Merde in europe, p.8
Merde in Europe, p.8Stephen Clarke
‘Come up, Paul! First floor!’ Elodie called out.
She sounded almost happy to see me.
In the middle of a room that was big enough to house a family of full-size billiard tables, Elodie was standing next to a tall, blond man. He wasn’t, I was relieved to see, the Great Dunking Dane. It took a brief double-take to realise that it wasn’t Elodie’s husband Valéry, either, even though he looked almost exactly the same.
This guy was a few years younger, and skinnier. The rest was all Valéry, from the ‘I’m-too-tall’ slouch and the long blond fringe that needed flipping dramatically backwards every ten seconds, to the expression of someone trying to remember which century they’re in.
‘This is Cédric,’ Elodie told me. ‘Valéry’s cousin. You met at the wedding.’
‘Ah, yes, bonjour,’ I said, shaking his limp hand.
In fact I couldn’t be sure that we actually had met, because there had been a dozen or more Cédric-Valéry clones there, as well as their female equivalents. Theirs was one of those enormous French tribes that expends most of its energies in breeding, presumably so that they’ll always have enough people to pay for the upkeep on their various chateaux.
The family also had an inbuilt distrust of breeding with anyone who was not already a member of the clan, which probably meant that within a few generations they’d all have identical faces, and two heads. Elodie had been a rare outside contribution to the DNA and, judging by her taste for extramarital Danes, not a wise choice.
‘Give the computers to Cédric, Paul,’ she said.
‘Shouldn’t I keep one for myself?’
‘No, Cédric’s going to check them out. You’ll have one on Monday.’
I complied, handing over the laptops and the various cables that had come with them.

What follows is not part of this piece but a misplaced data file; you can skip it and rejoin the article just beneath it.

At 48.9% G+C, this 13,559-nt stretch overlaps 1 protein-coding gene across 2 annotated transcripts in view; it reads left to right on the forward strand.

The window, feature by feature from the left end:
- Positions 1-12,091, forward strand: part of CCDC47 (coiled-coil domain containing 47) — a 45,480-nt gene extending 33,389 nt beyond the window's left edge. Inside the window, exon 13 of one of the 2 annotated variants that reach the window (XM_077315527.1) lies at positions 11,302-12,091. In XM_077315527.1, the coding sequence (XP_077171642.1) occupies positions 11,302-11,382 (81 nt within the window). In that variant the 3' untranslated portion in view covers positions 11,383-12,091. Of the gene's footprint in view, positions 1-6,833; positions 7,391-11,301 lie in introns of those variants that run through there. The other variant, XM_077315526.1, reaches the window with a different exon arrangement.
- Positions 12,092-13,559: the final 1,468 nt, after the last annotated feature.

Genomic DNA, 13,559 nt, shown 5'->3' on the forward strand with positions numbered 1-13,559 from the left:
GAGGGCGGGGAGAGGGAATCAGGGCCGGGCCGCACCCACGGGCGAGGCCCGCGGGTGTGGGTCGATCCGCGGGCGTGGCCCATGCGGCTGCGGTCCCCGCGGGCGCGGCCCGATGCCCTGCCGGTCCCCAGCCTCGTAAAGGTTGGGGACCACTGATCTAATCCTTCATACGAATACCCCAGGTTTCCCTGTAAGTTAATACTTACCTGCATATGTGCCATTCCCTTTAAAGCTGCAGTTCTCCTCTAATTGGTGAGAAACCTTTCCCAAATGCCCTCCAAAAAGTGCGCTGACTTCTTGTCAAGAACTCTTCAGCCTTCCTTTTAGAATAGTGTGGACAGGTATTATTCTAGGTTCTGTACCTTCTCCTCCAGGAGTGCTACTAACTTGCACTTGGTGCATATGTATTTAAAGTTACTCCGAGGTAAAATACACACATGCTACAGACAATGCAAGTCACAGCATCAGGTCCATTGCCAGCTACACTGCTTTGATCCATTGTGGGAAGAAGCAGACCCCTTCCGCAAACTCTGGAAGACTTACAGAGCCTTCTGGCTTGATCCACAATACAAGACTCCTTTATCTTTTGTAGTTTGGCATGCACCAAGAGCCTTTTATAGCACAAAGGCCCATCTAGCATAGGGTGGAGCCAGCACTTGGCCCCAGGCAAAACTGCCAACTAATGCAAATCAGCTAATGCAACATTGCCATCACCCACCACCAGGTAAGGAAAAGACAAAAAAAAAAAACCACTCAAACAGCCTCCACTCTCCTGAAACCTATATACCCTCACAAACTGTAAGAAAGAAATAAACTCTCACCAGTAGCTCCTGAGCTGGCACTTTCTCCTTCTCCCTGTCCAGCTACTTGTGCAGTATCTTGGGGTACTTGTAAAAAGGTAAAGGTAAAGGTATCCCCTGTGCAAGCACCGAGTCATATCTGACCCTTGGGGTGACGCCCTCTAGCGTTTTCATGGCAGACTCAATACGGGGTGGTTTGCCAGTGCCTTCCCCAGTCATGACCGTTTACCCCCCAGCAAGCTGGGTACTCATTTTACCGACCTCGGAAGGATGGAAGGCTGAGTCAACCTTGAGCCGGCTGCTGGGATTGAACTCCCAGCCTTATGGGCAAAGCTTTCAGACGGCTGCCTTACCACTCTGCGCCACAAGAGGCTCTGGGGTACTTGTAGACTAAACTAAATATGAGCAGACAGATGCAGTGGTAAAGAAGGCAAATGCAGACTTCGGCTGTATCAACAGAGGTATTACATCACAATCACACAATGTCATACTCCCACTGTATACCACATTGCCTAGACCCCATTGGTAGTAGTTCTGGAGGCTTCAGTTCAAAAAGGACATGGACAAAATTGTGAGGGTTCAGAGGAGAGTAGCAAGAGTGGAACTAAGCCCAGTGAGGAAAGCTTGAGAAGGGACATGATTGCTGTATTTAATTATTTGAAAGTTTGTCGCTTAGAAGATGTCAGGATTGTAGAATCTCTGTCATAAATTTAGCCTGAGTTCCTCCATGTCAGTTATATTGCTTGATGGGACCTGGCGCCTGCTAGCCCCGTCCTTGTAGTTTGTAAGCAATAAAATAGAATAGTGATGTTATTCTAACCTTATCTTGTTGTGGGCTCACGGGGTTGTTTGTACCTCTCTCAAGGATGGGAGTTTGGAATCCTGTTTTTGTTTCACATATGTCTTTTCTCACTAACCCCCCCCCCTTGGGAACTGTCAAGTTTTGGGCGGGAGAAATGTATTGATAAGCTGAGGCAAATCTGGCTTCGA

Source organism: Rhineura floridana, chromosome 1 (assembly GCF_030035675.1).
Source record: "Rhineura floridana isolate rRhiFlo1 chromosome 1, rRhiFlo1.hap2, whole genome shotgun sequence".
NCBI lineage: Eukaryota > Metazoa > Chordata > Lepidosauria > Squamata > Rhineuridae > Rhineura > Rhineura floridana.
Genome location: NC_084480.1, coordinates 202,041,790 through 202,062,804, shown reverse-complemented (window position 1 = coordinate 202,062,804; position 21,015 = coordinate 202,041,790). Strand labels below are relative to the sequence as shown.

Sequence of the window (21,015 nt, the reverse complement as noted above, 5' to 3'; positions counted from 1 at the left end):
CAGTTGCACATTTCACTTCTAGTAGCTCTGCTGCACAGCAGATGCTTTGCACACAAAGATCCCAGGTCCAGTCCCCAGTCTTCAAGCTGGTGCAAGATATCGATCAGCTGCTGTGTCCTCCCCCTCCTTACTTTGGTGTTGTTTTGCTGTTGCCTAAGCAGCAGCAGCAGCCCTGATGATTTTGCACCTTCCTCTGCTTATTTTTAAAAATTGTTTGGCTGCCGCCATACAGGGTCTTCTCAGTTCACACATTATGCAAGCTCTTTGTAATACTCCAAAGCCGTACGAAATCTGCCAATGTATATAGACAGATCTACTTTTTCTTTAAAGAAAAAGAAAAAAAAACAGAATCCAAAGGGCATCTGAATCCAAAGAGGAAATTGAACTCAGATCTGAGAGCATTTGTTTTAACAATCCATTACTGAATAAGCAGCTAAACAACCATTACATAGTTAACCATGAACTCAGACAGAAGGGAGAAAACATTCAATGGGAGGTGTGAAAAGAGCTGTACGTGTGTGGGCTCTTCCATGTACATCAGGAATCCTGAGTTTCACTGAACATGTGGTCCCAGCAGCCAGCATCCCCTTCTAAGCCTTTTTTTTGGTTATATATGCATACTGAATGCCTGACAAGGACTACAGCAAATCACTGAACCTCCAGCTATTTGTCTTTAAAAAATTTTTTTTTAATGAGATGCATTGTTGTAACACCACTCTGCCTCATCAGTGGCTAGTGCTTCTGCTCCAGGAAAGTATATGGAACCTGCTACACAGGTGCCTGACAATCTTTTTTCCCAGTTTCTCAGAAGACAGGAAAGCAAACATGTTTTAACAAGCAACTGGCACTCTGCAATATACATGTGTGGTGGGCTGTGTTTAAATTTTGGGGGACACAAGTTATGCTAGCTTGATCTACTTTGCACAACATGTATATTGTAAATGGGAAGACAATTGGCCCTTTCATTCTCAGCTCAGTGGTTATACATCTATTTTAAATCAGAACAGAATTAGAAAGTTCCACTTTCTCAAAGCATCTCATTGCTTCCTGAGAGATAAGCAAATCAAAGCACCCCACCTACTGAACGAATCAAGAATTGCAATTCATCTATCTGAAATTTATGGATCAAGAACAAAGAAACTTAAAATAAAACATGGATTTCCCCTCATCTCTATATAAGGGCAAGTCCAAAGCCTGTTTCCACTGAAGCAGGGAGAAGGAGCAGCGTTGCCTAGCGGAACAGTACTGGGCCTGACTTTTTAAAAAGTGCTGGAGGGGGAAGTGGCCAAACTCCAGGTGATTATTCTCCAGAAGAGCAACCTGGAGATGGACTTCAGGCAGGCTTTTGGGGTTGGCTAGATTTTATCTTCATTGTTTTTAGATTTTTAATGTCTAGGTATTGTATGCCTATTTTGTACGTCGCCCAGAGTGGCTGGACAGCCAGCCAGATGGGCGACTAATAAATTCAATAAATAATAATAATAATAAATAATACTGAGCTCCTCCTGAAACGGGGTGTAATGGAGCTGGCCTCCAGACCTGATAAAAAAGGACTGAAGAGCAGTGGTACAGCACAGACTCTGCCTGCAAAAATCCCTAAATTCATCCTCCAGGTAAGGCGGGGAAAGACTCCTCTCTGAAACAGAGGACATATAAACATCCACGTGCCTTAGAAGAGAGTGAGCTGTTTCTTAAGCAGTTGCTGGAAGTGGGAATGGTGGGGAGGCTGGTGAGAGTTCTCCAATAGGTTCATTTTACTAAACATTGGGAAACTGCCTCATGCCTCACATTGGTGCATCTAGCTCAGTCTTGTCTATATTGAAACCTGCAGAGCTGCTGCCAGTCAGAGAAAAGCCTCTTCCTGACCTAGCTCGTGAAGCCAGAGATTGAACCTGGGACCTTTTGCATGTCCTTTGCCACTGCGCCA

‘OK, off you go, Cédric,’ Elodie said, in French, as if talking to a puppy.
He went, and I hoped for his sake that he’d inherited enough of the thinly spread family brain cells to switch on a computer.
‘Great apartment,’ I told Elodie when we were alone. ‘Whose is it?’
‘Yours,’ she said, and threw me a set of keys.
When I’d picked them (and myself) up off the parquet floor, which now had a tiny key-print in its perfect varnish, I asked what she meant by this.
‘It belongs to France. Diplomats usually live here, but this floor is free at the moment, so I thought you might like to stay here while you’re in Brussels. There’s no rent to pay. The furniture is a bit old-fashioned, but it’s liveable.’ She gestured dismissively towards a sumptuous purple velvet settee and its four companion armchairs, a black lacquered dining table and six high-backed chairs, and a Japanese-style screen that partially blocked the view into a leafy garden at the back of the building.
‘You can use the garden,’ she said. ‘No drunken English parties, though, please. And promise me you’ll only use one of the bathrooms.’
A rather prohibitive tenant agreement, you might think, but I nodded my consent.
‘Do you remember when we shared a bathroom, Paul?’ Elodie said, which struck me as a weird thing to say.
‘Yes,’ I agreed, cautiously.
‘Me a student, you just arrived in Paris, you could hardly speak any French except for “café au lait” and “voulez-vous coucher avec moi?”’
Elodie was grinning at me now, taking me back to more innocent days at our shared flat in the Marais, when I was sleeping with her occasionally and she was shagging as many male models as she could get her thighs around. OK, maybe not so innocent after all, but fun.
‘The two of us in that tiny HLM,’ she said. She meant habitation à loyer modéré, low-rent subsidised housing, though it was the poshest block of subsidised housing in Paris, inhabited almost exclusively by the sons and daughters of politicians.
‘Don’t you think we’ve come a long way, Paul? Me an MEP, you part-owner of an English tea room in Paris, with this luxury place at our – your – disposal?’
I still didn’t know what she was getting at, but I guessed that maybe a little gratitude was being called for.
‘Well, I’m still accepting your family’s hospitality,’ I said. ‘This place is great, yes. Amazingly beautiful. And thanks for bailing me out with this job. The money is going to come in really useful.’